FPGA VAX update
ajp166 at bellatlantic.net
Mon Oct 24 14:11:28 CDT 2005
>Subject: Re: FPGA VAX update
> From: William Donzelli <aw288 at osfn.org>
> Date: Mon, 24 Oct 2005 14:43:59 -0400 (EDT)
> To: "General Discussion: On-Topic and Off-Topic Posts" <cctalk at classiccmp.org>
>> The 8650 is all ECL, man. We're talking really fast gates here...
>The 8650 was pretty slow for an ECL machine, as I think it was just
>10K. That really is not a big step above something using 74ASxx series
>technology. 100K, MECL III, 10G and 10E were the fast ECLs.
>aw288 at osfn.org
Yep, 86xx was ECL10k and a little of the early ECLx (early next generation).
The 9000 was the ECL100K+ packaging. So an 86xx was still above 10nS for
a full adder with lookahead.
There is also something that came out of the RISC camp. The more stuff
running in (hopefully) lockstep (multiple microengines) the more work
on timing margins needs to be done. Critical paths for logic dominate
and system speed will be slower.
the MicroVAX-I was almost the other end of the spectrum. It was almost
how much can be taken out and still be a creditable vax. That simplification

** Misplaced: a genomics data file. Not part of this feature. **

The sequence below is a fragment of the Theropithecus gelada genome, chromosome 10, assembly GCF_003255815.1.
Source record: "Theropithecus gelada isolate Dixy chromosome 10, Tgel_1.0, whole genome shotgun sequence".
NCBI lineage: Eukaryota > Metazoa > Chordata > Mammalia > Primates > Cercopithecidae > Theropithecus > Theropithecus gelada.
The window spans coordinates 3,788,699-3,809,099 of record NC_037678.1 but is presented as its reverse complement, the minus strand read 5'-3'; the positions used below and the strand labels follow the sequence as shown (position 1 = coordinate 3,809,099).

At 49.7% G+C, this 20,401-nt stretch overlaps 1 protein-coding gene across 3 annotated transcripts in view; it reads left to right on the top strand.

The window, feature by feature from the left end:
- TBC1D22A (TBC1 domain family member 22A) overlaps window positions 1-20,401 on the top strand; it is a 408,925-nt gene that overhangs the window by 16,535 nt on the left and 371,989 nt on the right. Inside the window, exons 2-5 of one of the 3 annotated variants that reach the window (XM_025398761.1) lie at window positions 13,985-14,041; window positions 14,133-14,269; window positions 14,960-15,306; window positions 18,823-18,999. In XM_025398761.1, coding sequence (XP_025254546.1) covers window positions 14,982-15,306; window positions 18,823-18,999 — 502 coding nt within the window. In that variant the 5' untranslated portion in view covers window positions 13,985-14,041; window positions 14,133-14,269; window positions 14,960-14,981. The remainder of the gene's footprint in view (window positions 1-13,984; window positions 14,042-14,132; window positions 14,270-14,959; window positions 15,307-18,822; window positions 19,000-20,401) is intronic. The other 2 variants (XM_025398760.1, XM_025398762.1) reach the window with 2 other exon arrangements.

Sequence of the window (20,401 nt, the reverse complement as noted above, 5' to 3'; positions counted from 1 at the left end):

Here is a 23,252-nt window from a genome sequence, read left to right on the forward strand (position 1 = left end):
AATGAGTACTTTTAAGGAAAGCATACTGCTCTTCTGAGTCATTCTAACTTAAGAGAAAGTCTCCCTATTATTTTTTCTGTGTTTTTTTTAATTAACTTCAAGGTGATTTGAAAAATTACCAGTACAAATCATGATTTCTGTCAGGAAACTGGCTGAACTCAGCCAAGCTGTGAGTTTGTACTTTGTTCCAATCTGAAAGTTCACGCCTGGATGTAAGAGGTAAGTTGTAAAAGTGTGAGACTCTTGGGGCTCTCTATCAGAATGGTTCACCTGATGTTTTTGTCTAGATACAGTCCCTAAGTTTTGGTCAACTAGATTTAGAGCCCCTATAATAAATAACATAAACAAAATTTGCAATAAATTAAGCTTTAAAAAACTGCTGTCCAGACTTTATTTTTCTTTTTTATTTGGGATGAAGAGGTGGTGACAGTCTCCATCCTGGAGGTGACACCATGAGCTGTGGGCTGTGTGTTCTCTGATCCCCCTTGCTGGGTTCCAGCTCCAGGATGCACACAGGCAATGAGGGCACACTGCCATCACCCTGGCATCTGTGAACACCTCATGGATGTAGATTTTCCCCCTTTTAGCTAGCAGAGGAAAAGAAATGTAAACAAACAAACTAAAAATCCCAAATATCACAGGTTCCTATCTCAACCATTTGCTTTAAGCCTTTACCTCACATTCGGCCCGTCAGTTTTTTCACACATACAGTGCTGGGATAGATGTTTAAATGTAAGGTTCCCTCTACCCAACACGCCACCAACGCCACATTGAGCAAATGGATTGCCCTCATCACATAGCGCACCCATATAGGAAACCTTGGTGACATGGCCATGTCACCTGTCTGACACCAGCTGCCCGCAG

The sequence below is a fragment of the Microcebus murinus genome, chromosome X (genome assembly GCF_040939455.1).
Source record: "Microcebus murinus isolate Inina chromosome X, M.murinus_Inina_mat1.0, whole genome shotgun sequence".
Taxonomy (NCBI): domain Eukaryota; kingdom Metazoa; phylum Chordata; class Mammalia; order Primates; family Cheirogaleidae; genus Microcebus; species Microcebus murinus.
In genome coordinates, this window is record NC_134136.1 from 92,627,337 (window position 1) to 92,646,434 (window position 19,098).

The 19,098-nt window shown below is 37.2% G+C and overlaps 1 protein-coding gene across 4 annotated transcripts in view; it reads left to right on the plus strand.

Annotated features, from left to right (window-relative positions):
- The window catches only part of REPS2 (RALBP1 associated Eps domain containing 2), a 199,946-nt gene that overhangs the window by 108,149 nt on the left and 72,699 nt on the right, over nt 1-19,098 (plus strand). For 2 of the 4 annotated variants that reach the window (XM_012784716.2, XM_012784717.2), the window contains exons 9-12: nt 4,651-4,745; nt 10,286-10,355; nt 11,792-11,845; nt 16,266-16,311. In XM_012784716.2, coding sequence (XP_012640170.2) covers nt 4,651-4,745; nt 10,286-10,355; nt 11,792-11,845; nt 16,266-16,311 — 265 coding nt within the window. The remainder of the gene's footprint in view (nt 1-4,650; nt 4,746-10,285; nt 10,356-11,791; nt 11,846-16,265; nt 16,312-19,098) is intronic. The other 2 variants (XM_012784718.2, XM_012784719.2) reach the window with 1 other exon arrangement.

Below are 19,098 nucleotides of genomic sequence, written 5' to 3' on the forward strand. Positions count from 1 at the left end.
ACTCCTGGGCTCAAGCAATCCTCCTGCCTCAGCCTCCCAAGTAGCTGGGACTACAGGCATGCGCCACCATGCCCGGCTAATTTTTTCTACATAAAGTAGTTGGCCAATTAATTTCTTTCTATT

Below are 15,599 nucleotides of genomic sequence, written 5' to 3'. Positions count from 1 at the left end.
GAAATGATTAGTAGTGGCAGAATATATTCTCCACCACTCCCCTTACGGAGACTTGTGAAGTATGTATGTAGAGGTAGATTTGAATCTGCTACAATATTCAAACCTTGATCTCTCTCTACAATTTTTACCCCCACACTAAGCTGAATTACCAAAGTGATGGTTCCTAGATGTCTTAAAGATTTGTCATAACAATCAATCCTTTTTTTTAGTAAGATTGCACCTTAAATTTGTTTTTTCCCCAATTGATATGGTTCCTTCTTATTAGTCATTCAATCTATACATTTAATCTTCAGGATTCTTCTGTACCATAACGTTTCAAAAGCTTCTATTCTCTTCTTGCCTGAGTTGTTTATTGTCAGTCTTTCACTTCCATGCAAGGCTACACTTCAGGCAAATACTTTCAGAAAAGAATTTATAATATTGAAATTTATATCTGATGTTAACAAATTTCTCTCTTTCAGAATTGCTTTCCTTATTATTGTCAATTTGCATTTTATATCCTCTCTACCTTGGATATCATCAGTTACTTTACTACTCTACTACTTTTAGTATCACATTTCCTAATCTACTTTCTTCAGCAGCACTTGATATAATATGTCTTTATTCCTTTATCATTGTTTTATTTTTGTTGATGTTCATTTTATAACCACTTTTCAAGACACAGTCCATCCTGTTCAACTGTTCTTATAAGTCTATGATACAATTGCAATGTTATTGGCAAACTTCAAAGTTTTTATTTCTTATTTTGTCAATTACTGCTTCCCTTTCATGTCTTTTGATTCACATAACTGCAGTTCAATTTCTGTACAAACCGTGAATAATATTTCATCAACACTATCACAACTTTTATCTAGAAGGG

was an important clue for the VAX on silicon (uV-II) as to hove much had
to be there and how fast.
I'd think if you simplify the 780 to eliminate the busses other than local
ones and then implement using new tech the scalar result could be quite fast.
However if the goal is to make a 780 with all the busses common to it for
the IO and storage you'll end up with a more logic to implement the busses
than the core CPU in hardware. One look at the microVAX series will show
even though the cpu was reduced to trivial number of chips the total board
space wraped around it was for busIO. the best contrast is the uVaxII (qbus)
and the uVAX2000. They are close in performance (exact same CPU) but miles
apart in power needed and chip count. This pattern occurs throughout the
industry with just about every cpu that comes to mind.
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